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Social Media and Substance Abuse

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Social Media and Substance Abuse

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  • November 2009
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Running head: SUBSTANCE ABUSE: PAST AND CURRENT TRENDS OF CELEBRITY USE AND MEDIA REPORTING

Substance Abuse: Past and Current Trends of Celebrity Use and Media Reporting University of Phoenix
Chemical Dependency in the Workplace
PSY425
Todd Holman
Nov 07, 2009

Introduction
Substance abuse in America ebbs and flows from generation to generation. However, the exposure of todays generation to much more than past generations due to the dramatic increase in the availability of information through news media both on television and the internet. Americans have reached a time in which substance abuse by celebrities is seen, via these outlets, with little to no legal repercussions and at times elevating those involved to new heights of stardom. Even those not in the celebrity limelight are influenced by “reality” shows. These shows promote the average Joe to celebrity status often by showing “real life” scenarios that include the use of alcohol and drugs. This almost unobscured access into the sometimes illegal and immoral parts of celebrities and non-celebrities private lives has influenced the landscape of what is considered socially and morally acceptable levels of substance abuse. Celebrities vs. Reality TV Stars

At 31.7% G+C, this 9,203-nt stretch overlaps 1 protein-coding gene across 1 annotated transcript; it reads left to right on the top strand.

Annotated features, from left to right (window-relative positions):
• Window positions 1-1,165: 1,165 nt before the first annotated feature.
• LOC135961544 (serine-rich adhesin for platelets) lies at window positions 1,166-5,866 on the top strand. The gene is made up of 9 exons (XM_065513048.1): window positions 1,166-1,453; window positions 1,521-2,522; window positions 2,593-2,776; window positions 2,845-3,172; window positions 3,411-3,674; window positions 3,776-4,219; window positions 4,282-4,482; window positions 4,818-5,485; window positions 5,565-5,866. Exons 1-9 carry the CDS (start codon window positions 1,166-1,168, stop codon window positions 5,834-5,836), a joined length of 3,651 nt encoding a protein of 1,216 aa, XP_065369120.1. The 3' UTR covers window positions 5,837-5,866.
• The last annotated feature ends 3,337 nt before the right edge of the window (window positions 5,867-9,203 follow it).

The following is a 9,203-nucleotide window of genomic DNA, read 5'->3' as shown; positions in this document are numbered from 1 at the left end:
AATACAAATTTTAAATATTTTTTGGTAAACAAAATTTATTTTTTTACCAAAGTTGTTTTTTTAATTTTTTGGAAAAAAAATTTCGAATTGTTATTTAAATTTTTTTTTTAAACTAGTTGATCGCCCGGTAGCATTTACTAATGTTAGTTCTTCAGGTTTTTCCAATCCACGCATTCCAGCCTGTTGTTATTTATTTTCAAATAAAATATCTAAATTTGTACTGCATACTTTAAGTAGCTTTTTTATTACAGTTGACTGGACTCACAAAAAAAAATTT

Celebrity status used to be defined as actors and actresses, singers, musicians, athletes, and politicians. Most Americans saw these celebrities as untouchable because their only exposure to them was via movies, traditional news media such as newspaper and magazines and television. During the early 1990s Music Television (MTV) began a new show called The Real World in which they moved a group of young adults into a house and followed them on camera (The Real World: New York, 1992). Those watching saw the ‘reality’ of what happens when people of varying cultures, beliefs, race, gender and sexual preference living together and thus the door to reality television was open. The average American could now associate with...